Historic California Posts, Camps, Stations and Airfields
Pillar Point Air Force Station
(Pillar Point Military Reservation, (including Seacoast Searchlights Nos. 34 and 35, and SCR-296 Radar Set No. 11; Pillar Point Air Station)
Point Pillar AFS (Image courtesy of the California Coastal Records Project)

US Army Corps of Enginners Sacramento District History (2006) by Dan Sebby

Pillar Point AFS was initially established as part of the Harbor Defenses of San Francisco (HDSF). The reservation consisted of three separate concrete Base End Stations that provided fire control azimuth data to Battery 244 (two six-inch guns at Milagra Ridge Military Reservation), Battery Richmond P Davis (two sixteen-inch guns at Fort Funston), and Battery 129 (two sixteen-inch guns at Fort Barry). One map shows a location for a Base End Station for the uncompleted Battery 130 (two sixteen-inch guns at Milagra Ridge Military Reservation). However, neither a USACE Report of Completed Works nor documentation transferring this bunker to the HDSF was located at the National Archives. In addition to these bunkers, there was a fortified powerhouse that contained a generator that provided electrical power in the event that the commercially provided power was interrupted.

In June 1944, an SCR-296 radar set was installed at the Site in order to provide target detection and ranging data to Battery Richmond P. Davis at Fort Funston. This installation was located on the highest point on the Pillar Point and consisted of an aboveground, prefabricated 20 feet x 20 feet corrugated iron transmitter house, a 50-feet high TR-46 antenna tower, a power house and a gasoline tank. This installation was declared obsolete on 17 January 1946 and the equipment was removed soon thereafter.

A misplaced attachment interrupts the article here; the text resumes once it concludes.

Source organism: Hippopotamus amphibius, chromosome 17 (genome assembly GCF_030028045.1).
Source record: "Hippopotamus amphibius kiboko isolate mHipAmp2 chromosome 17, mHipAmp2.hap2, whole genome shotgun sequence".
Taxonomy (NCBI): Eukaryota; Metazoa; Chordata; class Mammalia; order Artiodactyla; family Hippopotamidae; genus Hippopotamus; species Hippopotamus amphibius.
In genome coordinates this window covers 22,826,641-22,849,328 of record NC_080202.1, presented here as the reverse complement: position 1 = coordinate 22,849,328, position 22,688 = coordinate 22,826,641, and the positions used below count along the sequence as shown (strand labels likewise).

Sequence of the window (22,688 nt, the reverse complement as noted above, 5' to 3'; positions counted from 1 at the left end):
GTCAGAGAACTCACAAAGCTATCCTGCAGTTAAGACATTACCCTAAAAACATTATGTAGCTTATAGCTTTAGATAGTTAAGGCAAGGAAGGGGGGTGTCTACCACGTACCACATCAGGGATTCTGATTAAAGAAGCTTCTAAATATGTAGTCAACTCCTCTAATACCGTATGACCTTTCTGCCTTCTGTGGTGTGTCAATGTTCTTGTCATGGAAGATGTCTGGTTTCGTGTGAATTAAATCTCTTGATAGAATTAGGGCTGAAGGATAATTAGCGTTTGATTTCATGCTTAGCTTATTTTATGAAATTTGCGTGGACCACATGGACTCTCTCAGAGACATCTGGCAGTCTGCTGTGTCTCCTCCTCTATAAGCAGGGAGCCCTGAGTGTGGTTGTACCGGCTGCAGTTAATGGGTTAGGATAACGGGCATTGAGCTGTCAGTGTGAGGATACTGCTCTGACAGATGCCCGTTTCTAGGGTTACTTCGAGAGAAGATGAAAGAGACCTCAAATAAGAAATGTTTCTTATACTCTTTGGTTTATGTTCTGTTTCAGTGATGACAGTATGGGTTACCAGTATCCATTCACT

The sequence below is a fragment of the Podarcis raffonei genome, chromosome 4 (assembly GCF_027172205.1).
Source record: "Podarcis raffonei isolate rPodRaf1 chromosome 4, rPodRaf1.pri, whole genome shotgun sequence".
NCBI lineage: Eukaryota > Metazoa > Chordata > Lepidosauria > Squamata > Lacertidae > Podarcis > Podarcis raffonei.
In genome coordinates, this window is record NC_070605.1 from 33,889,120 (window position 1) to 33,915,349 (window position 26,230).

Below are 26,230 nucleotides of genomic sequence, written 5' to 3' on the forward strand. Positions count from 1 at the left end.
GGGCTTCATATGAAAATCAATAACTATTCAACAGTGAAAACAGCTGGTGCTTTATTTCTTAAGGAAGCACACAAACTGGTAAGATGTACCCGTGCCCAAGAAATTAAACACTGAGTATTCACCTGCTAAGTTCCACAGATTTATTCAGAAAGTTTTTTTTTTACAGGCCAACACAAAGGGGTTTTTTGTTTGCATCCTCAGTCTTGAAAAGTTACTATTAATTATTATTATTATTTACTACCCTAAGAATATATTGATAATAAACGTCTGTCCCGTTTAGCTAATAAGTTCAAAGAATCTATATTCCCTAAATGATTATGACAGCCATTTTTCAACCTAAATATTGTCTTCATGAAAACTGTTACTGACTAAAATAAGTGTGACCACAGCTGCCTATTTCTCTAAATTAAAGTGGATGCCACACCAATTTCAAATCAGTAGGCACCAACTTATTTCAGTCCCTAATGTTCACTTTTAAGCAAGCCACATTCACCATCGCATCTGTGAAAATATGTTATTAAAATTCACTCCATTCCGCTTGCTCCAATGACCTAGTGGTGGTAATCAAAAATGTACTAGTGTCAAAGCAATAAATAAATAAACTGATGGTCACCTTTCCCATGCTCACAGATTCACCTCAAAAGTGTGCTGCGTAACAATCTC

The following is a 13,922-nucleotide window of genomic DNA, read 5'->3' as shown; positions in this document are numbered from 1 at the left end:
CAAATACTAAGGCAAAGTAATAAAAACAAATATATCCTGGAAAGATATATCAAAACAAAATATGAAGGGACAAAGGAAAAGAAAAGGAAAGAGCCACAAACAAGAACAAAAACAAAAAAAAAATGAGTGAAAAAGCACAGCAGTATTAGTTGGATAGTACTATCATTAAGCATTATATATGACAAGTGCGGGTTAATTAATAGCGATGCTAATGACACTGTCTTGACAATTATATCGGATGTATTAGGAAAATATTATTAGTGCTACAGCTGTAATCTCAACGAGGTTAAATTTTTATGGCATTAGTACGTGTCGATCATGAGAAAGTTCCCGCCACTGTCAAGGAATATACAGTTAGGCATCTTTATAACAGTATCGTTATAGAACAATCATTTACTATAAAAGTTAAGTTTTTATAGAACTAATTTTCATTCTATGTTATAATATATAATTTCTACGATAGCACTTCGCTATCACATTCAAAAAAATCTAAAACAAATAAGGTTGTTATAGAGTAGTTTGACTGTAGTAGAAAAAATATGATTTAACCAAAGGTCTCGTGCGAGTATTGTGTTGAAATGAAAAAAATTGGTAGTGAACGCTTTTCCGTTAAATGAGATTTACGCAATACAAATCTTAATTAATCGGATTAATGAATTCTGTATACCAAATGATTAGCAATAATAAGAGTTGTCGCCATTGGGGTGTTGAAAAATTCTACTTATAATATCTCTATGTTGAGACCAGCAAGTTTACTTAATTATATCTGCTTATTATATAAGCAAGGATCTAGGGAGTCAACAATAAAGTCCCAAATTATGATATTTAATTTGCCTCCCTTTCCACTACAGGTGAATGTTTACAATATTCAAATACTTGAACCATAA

Pillar Point AFS also had two searchlight stations (HDSF numbers 34 and 35) and two .50-caliber machine guns for anti-aircraft defense (HDSF numbers 65 and 66). USACE documents also indicated that single concealed "hutment" was constructed to provide housing and messing for sixteen soldiers. This structure was located approximately 100 feet north of the Base End Station for Battery 129.

All of the above mentioned installations are within the boundary of the current Pillar Point AFS.

By 1949, the USACE terminated all of the leases for the land less 1.05 acres that was retained by the U.S. Army for a right-of-way. On 4 September 1959, the Department of the Army transferred the federally owned and leased property to the Department of the Navy for use as a missile tracing station in support of Point Mugu. Almost immediately, the U.S. Navy reacquired all but approximately three acres of the former Coast Artillery Fire Control Station by lease.

At sometime in the 1960's the Site was transferred to the Department of the Air Force who assumed the missile tracking responsibilities from the U.S. Navy. The Site was expanded by condemnation proceedings to encompass all but seven acres of the Pillar Point AFS, now known as Pillar Point AFS. Pillar Point AFS is subordinate installation to Vandenberg AFB's 30th Space Wing.

In the 30th Space Wing Launch Safety Assessment (published February 2000):

The Pillar Point AFS is the northernmost instrumentation site [of the Western Missile Range].
It is located along the California coast, south of San Francisco. It's geographical location provides an aspect angle for launch operations which diminishes challenges which could result from looking into the flame of an outbound launch vehicle. Pillar Point also provides extended coverage off the coast of California for aeronautical tests. It is just one of the Northern California elements in the total 30th Space Wing data collection capability. At the Pillar Point facility, there are two tracking radars: the FPQ-6 and the MPS-36;a telemetry system that includes a 40 foot antenna; and the CT-4, Command Control Transmitter. Metric and telemetry data acquired by the Pillar Point facility is used for real-time decommutation and display as well as post flight processing.